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BREAKING: Who Should Be Trump’s No. 2?

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“Who should President Trump choose for V.P.?” is one of the most popular questions among the political cognoscenti right now. It’s understandable: Donald Trump won both Iowa and New Hampshire with more than 50 percent of the vote, after his closest competitors spent sick amounts of time and money trying to persuade voters to “move on” from him. Polling in Nevada, South Carolina and other upcoming primary and caucus states suggests that Mr. Trump remains in a solid position and that there is little to no “math path” for the remaining Republican competitor, his former ambassador to the United Nations Nikki Haley.

Electability is edging close to inevitability. His dominance in the polls and at the polls this year make clear the will of the people: They want Mr. Trump to be No. 1. Hence the curiosity: Who does Mr. Trump want to be his No. 2?

I am an admittedly well-intentioned but disastrous matchmaker, but I got one right when in May 2016 I recommended the then-Indiana governor, Mike Pence, as a solid running mate to Mr. Trump. As governor, Mr. Pence had cut taxes and regulations, expanded charter schools and school choice, went to Japan to seek investments in Indiana and created an innovative workaround of Obamacare through the Healthy Indiana Plan. As a congressman representing Indiana, Mr. Pence had worked in Washington for 12 years, but never became Washington. I thought he could only help us bust through Hillary Clinton’s “blue wall” in the upper Midwest and the Rust Belt and allay misgivings among evangelicals and constitutional conservatives trying to make sense of a Manhattan billionaire real estate legend and television star as the standard-bearer for a pro-life, limited-government movement.

Now, as the predictable auditions and adulations by the “pick me!” V.P. suitors begin, the list of possibilities has ballooned. Talk has turned to whether Mr. Trump should choose an insider or an outsider, a man or a woman, a legislator or an executive. Yet I think the most important vice-presidential selection question for Mr. Trump is less “who?” than “why?” In other words, the individual should complement, not complicate, his America First record and vision, and recognize the difference between loyalty-as-tenacity (yes) and loyalty-as-obsequiousness (no).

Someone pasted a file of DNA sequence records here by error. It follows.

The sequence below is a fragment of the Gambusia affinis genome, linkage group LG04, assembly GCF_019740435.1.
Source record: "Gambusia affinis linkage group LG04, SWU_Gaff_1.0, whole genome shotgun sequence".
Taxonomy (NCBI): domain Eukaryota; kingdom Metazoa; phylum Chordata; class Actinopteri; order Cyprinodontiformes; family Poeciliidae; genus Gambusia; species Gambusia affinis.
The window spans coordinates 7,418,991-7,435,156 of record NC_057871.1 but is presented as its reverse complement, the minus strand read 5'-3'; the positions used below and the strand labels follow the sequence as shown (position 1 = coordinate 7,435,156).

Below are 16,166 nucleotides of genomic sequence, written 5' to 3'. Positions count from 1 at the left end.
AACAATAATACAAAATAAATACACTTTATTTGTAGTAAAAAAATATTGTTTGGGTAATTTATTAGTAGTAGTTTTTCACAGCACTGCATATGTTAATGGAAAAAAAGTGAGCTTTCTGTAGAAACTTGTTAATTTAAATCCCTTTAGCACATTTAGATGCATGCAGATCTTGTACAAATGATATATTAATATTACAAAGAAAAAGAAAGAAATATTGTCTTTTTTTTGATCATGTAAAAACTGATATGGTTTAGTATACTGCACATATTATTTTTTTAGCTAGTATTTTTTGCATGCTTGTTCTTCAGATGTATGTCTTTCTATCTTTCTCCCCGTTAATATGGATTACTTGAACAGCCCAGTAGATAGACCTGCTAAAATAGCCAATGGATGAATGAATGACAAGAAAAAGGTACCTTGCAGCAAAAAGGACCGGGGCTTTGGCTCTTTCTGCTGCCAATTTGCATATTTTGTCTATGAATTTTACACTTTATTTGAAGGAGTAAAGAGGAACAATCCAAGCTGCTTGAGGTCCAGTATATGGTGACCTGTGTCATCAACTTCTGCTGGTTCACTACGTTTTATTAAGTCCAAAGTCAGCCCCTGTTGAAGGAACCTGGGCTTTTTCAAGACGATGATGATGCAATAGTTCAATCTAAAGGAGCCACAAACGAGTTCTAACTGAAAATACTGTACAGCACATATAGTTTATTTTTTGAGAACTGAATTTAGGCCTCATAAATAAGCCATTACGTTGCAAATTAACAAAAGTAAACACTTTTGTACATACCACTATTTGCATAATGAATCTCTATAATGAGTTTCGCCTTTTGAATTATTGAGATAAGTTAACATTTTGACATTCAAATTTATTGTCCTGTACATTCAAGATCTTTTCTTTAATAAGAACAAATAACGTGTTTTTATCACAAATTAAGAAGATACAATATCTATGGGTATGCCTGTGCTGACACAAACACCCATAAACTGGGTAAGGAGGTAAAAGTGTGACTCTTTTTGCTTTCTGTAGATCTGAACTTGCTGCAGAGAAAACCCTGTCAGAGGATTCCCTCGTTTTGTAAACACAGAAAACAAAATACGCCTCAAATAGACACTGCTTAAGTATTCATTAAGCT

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Politics is the art of addition, not subtraction — let alone distraction. A qualified running mate who attracts rather than alienates core constituencies, is ready to lead on Day 1, and who can find his or her way in front of a TV camera without becoming the headline is preferred.

Mr. Trump’s V.P. should help him win and help him govern. With a crisis on the border, economic dissatisfaction, fears about crime, a parents’ rights renaissance and multiple wars and threats across the globe, Mr. Trump’s deputy must be able to navigate chaos and challenges at home and abroad. Potential options include Mr. Trump’s former secretary of state and C.I.A. director Mike Pompeo, with whom Mr. Trump worked very well; Senator Tom Cotton of Arkansas, who serves on the Armed Services Committee; and Senator Marco Rubio of Florida, the vice chairman of the Select Committee on Intelligence and the senior Republican on the Foreign Relations Committee. Each man would seamlessly execute Mr. Trump’s America First foreign policy of no new wars and peace through strength and convey a “ready on Day 1” assurance in what is an increasingly dangerous, fraught and uncertain world. A lack of gravitas and a paucity of confidence in her competence has led President Biden’s vice president, Kamala Harris, to become among the least popular in history.

Mr. Trump also needs a No. 2 who can mitigate the damage and turn the tables on one of the few tools left in the Democrats’ arsenal — abortion. Democrats are not winning on the economy, crime, the border or foreign policy, but they have leveraged fear and lies about total opposition to abortion and a national abortion ban — and unforced errors by pro-lifers in state initiatives — to keep the heart of abortion beating strongly.

A credible, courageous, fluent running mate able to articulate what it means to be a pro-life Republican and a pro-choice Democrat in 2024, and to do it with compassion, narrows the list of possibilities. Mr. Rubio, Senator Tim Scott of South Carolina and the 39-year-old senator J.D. Vance of Ohio are among those who have shown how to navigate and explain the issue, exposing the extremes of late-term and fetal pain abortion while speaking with compassion and conviction on behalf of the unborn. A few female governors have taken action on abortion that solidifies them as pro-life leaders, though Mr. Trump has suggested that six-week bans are “too harsh.”